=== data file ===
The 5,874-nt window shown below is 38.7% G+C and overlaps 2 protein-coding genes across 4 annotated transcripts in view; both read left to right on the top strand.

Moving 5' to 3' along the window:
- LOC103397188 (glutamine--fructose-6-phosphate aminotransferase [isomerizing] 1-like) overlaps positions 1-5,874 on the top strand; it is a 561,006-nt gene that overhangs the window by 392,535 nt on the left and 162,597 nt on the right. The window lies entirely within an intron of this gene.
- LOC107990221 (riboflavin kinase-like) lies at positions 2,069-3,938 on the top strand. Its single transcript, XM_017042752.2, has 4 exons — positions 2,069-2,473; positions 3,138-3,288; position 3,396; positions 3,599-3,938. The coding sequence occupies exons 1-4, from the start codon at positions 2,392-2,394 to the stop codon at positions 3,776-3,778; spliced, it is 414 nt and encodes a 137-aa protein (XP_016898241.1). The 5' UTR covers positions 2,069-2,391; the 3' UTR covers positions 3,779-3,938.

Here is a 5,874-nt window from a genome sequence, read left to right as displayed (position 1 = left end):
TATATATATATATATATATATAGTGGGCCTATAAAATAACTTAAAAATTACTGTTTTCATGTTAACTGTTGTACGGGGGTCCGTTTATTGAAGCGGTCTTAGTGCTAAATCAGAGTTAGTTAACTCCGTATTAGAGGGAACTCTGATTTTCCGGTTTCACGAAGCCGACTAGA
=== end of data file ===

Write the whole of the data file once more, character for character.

The 5,874-nt window shown below is 38.7% G+C and overlaps 2 protein-coding genes across 4 annotated transcripts in view; both read left to right on the top strand.

Moving 5' to 3' along the window:
- LOC103397188 (glutamine--fructose-6-phosphate aminotransferase [isomerizing] 1-like) overlaps positions 1-5,874 on the top strand; it is a 561,006-nt gene that overhangs the window by 392,535 nt on the left and 162,597 nt on the right. The window lies entirely within an intron of this gene.
- LOC107990221 (riboflavin kinase-like) lies at positions 2,069-3,938 on the top strand. Its single transcript, XM_017042752.2, has 4 exons — positions 2,069-2,473; positions 3,138-3,288; position 3,396; positions 3,599-3,938. The coding sequence occupies exons 1-4, from the start codon at positions 2,392-2,394 to the stop codon at positions 3,776-3,778; spliced, it is 414 nt and encodes a 137-aa protein (XP_016898241.1). The 5' UTR covers positions 2,069-2,391; the 3' UTR covers positions 3,779-3,938.

Here is a 5,874-nt window from a genome sequence, read left to right as displayed (position 1 = left end):
TATATATATATATATATATATAGTGGGCCTATAAAATAACTTAAAAATTACTGTTTTCATGTTAACTGTTGTACGGGGGTCCGTTTATTGAAGCGGTCTTAGTGCTAAATCAGAGTTAGTTAACTCCGTATTAGAGGGAACTCTGATTTTCCGGTTTCACGAAGCCGACTAGA